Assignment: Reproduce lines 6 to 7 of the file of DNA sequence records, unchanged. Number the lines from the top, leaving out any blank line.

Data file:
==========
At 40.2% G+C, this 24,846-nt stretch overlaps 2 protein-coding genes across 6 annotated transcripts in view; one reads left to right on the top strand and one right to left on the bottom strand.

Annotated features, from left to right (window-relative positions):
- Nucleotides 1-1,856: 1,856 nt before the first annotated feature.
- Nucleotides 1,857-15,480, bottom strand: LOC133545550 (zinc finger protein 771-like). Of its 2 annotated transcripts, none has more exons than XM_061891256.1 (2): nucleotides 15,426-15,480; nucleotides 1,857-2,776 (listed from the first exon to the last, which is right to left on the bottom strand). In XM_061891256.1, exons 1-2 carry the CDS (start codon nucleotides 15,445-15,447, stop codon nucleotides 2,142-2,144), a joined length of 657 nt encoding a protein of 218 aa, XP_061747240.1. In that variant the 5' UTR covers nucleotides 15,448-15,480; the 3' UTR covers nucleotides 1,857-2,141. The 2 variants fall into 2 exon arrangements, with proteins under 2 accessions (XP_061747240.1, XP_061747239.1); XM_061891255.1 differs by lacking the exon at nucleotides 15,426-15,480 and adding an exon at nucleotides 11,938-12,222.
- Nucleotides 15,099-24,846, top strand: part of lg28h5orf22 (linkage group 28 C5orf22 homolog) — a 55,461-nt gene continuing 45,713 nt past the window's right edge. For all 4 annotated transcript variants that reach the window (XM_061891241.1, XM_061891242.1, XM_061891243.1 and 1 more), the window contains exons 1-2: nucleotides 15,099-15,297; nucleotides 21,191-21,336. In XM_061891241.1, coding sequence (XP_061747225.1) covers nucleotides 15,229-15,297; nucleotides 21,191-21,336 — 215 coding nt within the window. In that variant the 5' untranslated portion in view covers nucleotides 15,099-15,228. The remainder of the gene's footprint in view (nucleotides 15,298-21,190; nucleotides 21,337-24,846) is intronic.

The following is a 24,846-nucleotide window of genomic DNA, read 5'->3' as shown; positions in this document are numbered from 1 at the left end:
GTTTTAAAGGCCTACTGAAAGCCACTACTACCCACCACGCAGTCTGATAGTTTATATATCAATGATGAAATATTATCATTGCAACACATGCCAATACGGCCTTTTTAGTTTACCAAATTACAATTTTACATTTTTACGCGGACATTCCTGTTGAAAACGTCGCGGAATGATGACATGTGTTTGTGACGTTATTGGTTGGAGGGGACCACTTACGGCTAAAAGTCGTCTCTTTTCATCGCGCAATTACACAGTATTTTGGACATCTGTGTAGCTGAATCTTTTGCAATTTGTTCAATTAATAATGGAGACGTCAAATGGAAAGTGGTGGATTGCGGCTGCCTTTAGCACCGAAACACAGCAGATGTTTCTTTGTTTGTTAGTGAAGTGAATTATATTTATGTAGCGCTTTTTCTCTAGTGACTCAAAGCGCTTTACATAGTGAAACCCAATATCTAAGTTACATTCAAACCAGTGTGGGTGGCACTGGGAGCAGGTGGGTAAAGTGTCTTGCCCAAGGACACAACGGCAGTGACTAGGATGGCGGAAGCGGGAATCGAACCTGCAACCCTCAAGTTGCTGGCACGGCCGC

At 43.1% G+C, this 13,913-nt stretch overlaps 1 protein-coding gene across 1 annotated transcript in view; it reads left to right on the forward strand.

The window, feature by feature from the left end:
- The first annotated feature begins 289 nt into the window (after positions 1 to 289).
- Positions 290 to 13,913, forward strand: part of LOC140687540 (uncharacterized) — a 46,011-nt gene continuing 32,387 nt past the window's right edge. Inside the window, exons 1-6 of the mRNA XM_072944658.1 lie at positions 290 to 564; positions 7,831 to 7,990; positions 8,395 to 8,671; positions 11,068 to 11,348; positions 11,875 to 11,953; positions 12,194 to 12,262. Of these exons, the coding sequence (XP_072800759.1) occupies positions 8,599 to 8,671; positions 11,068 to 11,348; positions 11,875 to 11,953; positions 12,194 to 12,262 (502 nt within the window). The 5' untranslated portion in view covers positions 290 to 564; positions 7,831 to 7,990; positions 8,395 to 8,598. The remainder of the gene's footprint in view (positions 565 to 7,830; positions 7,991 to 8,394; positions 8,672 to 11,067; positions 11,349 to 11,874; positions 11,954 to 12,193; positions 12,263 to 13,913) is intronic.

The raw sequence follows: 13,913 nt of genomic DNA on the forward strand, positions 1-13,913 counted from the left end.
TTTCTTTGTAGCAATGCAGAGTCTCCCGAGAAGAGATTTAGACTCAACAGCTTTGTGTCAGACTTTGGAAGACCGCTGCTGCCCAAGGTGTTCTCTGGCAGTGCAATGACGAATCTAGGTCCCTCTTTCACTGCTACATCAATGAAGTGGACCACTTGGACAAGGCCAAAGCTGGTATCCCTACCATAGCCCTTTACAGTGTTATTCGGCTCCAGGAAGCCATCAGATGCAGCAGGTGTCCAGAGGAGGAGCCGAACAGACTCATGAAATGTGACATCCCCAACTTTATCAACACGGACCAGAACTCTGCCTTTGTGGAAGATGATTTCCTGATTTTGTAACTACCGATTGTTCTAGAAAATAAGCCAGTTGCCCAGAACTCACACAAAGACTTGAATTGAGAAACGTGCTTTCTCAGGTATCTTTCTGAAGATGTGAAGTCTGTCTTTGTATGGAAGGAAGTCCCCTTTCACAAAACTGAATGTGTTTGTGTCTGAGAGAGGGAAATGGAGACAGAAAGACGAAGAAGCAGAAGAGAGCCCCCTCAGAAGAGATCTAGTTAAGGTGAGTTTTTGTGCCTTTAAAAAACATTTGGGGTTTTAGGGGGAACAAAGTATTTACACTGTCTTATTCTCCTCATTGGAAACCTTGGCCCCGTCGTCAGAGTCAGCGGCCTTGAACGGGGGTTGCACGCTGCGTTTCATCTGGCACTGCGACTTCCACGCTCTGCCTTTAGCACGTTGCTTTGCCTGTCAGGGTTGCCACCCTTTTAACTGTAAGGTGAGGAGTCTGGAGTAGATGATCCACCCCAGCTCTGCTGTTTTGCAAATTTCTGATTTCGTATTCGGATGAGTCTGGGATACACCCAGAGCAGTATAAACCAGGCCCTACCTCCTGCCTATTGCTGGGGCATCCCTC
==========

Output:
The following is a 24,846-nucleotide window of genomic DNA, read 5'->3' as shown; positions in this document are numbered from 1 at the left end:
GTTTTAAAGGCCTACTGAAAGCCACTACTACCCACCACGCAGTCTGATAGTTTATATATCAATGATGAAATATTATCATTGCAACACATGCCAATACGGCCTTTTTAGTTTACCAAATTACAATTTTACATTTTTACGCGGACATTCCTGTTGAAAACGTCGCGGAATGATGACATGTGTTTGTGACGTTATTGGTTGGAGGGGACCACTTACGGCTAAAAGTCGTCTCTTTTCATCGCGCAATTACACAGTATTTTGGACATCTGTGTAGCTGAATCTTTTGCAATTTGTTCAATTAATAATGGAGACGTCAAATGGAAAGTGGTGGATTGCGGCTGCCTTTAGCACCGAAACACAGCAGATGTTTCTTTGTTTGTTAGTGAAGTGAATTATATTTATGTAGCGCTTTTTCTCTAGTGACTCAAAGCGCTTTACATAGTGAAACCCAATATCTAAGTTACATTCAAACCAGTGTGGGTGGCACTGGGAGCAGGTGGGTAAAGTGTCTTGCCCAAGGACACAACGGCAGTGACTAGGATGGCGGAAGCGGGAATCGAACCTGCAACCCTCAAGTTGCTGGCACGGCCGC